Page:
Knowledge of and Attitudes toward Aging among Non-elders: Gender and Race DifferencesSocial Work Faculty Publications
AbstractAlthough the aging process begins at birth, fears about late adulthood can foster anxiety in younger cohorts about this time of life. This study examines the relationship between non-elderly subjects' (n = 884, 18-55 years) knowledge of and anxieties regarding personal aging and their gender and race. We hypothesized that nonelderly women and persons of color, those who will experience multiple jeopardy in their own late life, would report greater anxiety about their own aging process than did men and majority group members. Women did report lower income and education levels, less knowledge of aging, greater anxiety related to their own aging process, and more time involved in caregiving activities. People of color also differed from Caucasians in certain dimensions of knowledge and anxiety. Implications from these results include the creation of public educational strategies and the organization of women and minorities to more actively address the development and shape of age-related policies.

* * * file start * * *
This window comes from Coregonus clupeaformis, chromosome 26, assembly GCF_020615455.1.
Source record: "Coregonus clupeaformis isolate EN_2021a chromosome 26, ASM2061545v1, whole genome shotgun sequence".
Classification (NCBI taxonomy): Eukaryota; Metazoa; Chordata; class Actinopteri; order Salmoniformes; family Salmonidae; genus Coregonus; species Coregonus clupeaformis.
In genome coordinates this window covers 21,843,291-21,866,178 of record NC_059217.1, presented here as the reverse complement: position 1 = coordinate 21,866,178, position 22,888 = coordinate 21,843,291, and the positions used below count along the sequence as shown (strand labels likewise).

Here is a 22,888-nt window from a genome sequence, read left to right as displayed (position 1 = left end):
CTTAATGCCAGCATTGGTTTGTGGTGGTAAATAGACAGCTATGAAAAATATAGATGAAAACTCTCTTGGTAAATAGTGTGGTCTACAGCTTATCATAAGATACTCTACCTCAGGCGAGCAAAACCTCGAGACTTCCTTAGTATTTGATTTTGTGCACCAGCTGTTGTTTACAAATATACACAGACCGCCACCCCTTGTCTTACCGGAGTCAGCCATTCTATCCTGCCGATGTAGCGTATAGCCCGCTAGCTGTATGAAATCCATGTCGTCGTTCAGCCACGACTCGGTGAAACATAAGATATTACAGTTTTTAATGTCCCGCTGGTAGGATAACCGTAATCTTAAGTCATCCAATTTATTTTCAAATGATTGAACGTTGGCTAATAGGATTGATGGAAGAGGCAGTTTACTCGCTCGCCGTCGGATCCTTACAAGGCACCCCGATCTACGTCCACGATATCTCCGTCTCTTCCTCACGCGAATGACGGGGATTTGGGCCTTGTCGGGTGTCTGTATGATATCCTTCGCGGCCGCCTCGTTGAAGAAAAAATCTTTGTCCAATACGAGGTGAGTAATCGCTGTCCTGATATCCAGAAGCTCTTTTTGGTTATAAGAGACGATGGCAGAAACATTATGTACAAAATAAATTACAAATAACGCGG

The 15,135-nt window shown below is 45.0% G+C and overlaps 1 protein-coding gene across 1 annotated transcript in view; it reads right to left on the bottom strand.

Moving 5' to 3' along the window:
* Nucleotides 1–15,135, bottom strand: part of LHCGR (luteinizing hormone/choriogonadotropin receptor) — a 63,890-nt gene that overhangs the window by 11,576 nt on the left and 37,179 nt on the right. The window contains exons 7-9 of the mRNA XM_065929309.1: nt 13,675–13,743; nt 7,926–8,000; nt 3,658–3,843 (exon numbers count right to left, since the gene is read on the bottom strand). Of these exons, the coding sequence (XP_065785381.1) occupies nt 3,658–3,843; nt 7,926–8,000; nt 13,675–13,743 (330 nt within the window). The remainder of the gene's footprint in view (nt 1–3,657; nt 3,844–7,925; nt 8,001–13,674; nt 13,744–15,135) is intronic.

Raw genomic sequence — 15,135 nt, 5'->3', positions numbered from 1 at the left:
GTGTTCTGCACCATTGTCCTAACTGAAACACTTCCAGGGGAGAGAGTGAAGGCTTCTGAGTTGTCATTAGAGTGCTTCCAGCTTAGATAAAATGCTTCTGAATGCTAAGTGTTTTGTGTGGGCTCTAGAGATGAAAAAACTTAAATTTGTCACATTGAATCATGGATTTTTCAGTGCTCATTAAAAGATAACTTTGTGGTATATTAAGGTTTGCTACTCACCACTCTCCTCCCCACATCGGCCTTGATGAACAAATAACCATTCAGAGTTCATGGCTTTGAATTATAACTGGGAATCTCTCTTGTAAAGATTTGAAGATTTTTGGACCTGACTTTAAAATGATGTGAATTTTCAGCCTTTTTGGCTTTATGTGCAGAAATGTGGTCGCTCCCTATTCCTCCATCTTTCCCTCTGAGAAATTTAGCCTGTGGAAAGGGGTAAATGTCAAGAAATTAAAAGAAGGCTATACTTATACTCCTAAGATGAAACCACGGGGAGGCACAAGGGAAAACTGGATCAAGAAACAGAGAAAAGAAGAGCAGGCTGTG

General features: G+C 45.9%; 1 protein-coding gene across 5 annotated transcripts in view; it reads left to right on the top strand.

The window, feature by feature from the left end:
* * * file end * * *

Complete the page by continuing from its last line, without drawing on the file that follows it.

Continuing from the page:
Citation InformationNancy P. Kropf, Sherry M. Cummings and Kevin L. DeWeaver. "Knowledge of and Attitudes toward Aging among Non-elders: Gender and Race Differences" (2000)
Available at: http://works.bepress.com/nancy_p_kropf/12/